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Book Review: “Three Dark Crowns” by Kendare Blake

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On Fennbirn Island, in every generation, a set of triplets is born. One elemental. One poisoner. One naturalist. Three queens, each raised from birth to devour the others. Mirabella is the powerful elemental, able to summon lightning, storms, and the brightest of flames. Katharine is the poisoner, capable of consuming the most fatal of poisons without becoming remotely ill. Arsinoe is a naturalist, said to bloom the most beautiful of flowers and able to control the wildest of animals.

 

However, becoming Queen isn’t simply a matter of royal birth. Each girl has to fight for the crown, a fight that two of them will die for. It all starts on the girl's’ sixteenth birthday, and the best sister will win.

 

To start off, bravo to the cover. A novel’s cover is quite important; it’s an introduction or a curtain to the story that lies behind, a first impression if you will. Most of us, whether we like to admit it or not, sometimes choose books to read based on the cover. “Three Dark Crowns” has a very intriguing one, with a solid black background and three crowns representing each of the queen’s races. The crowns themselves draw your attention, what with their individuality and the way they shine under the light, as though they were real and begging to be read about.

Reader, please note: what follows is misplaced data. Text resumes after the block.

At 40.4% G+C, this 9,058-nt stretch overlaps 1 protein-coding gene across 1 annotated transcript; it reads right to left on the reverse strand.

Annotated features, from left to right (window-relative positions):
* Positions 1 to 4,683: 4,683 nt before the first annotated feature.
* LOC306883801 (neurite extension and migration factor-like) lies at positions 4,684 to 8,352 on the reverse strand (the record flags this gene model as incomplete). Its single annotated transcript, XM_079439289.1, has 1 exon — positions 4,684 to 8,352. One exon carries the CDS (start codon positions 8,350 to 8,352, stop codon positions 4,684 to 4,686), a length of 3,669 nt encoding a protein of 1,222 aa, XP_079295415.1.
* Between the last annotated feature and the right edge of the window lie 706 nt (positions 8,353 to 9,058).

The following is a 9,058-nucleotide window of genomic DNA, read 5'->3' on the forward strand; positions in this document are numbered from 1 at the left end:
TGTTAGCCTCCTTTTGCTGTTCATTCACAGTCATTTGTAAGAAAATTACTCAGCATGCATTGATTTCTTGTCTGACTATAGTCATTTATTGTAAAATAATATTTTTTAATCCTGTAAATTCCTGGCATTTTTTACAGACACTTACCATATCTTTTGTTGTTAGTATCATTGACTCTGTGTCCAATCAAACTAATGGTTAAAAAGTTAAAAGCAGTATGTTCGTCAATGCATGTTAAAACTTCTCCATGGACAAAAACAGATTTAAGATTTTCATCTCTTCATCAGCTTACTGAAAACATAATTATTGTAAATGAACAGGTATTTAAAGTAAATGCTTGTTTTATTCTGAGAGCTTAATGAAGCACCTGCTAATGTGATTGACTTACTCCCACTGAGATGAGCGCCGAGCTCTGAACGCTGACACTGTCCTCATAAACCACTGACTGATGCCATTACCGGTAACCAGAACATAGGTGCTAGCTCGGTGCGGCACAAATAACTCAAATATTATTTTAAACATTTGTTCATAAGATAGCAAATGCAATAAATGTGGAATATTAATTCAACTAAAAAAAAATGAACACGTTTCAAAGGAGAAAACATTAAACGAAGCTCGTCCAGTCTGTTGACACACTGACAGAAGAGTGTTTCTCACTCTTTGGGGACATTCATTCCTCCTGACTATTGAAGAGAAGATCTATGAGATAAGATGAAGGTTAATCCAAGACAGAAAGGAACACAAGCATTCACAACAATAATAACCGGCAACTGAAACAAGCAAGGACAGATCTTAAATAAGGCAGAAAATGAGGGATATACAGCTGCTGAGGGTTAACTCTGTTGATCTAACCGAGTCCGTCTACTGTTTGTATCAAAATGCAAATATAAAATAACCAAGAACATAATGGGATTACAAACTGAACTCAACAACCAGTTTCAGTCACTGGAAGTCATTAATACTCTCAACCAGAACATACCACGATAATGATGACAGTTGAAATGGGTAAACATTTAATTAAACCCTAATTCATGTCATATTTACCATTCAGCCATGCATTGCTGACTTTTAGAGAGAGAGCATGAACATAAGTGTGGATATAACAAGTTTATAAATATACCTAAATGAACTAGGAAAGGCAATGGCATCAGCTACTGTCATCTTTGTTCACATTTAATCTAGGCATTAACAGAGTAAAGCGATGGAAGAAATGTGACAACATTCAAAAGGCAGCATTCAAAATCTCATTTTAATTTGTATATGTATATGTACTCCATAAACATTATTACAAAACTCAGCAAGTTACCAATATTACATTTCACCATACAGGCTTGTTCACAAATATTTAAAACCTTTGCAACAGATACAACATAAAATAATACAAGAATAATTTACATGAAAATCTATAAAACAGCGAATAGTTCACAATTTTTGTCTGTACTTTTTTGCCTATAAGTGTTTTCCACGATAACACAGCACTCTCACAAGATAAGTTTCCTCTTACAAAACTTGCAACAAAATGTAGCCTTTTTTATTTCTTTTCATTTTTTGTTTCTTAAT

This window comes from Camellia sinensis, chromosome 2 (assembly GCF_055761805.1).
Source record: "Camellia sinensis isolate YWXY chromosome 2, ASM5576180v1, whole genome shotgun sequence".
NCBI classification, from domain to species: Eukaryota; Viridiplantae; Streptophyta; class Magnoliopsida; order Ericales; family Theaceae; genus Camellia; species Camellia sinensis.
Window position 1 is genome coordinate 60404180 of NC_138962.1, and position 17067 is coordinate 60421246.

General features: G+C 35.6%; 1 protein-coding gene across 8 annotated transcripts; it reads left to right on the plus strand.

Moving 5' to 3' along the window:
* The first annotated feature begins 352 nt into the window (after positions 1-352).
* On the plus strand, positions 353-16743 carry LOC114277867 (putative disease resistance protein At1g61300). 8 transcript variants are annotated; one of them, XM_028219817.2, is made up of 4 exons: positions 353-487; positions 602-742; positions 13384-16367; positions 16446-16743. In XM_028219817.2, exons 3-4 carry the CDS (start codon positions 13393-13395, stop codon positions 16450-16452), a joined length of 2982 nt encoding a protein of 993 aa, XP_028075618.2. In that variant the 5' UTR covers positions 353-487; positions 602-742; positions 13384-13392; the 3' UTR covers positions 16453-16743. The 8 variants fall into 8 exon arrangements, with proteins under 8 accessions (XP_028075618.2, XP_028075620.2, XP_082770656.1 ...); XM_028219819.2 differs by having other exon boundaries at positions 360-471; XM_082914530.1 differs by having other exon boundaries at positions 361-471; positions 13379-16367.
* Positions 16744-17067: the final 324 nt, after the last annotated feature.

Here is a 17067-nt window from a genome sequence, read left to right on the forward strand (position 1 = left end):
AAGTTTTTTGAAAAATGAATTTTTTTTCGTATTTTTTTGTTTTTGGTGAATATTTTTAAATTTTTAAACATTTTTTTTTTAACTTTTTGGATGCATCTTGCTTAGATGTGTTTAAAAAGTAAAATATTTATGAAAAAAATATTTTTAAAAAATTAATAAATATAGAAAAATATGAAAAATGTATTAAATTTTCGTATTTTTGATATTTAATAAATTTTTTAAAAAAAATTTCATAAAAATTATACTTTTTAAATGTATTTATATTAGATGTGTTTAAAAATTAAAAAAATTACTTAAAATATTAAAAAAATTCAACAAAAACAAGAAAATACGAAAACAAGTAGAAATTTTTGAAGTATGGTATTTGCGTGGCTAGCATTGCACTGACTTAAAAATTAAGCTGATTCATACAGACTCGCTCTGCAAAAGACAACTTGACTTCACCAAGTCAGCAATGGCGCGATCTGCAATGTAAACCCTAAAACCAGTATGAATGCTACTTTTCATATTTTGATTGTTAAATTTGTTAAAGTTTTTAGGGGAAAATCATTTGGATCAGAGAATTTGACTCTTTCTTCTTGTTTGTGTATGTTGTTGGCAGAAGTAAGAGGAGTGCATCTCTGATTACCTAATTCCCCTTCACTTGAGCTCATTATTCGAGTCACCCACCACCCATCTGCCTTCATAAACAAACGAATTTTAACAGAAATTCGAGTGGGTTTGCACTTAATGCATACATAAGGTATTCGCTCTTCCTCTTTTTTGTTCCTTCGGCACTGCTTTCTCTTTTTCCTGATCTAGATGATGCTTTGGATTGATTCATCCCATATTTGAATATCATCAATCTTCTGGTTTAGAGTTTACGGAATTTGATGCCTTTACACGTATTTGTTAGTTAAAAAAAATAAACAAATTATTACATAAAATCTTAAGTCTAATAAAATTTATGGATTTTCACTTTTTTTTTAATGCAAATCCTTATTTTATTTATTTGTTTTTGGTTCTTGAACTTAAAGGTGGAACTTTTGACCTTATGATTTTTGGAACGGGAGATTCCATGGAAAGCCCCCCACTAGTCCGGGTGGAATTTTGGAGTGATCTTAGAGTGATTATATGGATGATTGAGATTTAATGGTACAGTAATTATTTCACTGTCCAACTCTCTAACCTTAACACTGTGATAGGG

The story itself starts off a little slow at first, which is to be expected due to the establishment of the characters and such. As you divulge deeper into it, the plot picks up and continues with a relatively steady pace. The ending is what gets you, steals the breath from your lungs as you scramble to read the next page and find that it is a cliffhanger: writers most wicked device.

 

Speaking of writers, the author, Kendare Blake, has a pretty eloquent writing style. She’s straight and to-the-point, while also maintaining descriptiveness. This story that she has crafted is a masterful concept, dark and shrewd. There is a certain preciseness to it that makes it unique, as well as its premise of violence.

 

As for the some of the characters, mainly Mirabella, Katharine, Arsinoe, I felt that they could have been better developed. Yes there was some depth, but there could have been a lot more to them. This could, however, be Blake’s plan: to develop further in the sequel so readers can get the full extent of who these queens are. But we won’t know until said sequel is released. With Jules, Natalia, Joseph, Madrigal, and a few other characters, they were given greater depth and a certain humanity that allows you to relate to any one of them. Which is a significant quality in any novel.

 

Overall, “Three Dark Crowns” is a good read. The writing is good, the characters are admirable, and the story is very unique. I’m giving this book a 6.5/10.

  

 


 

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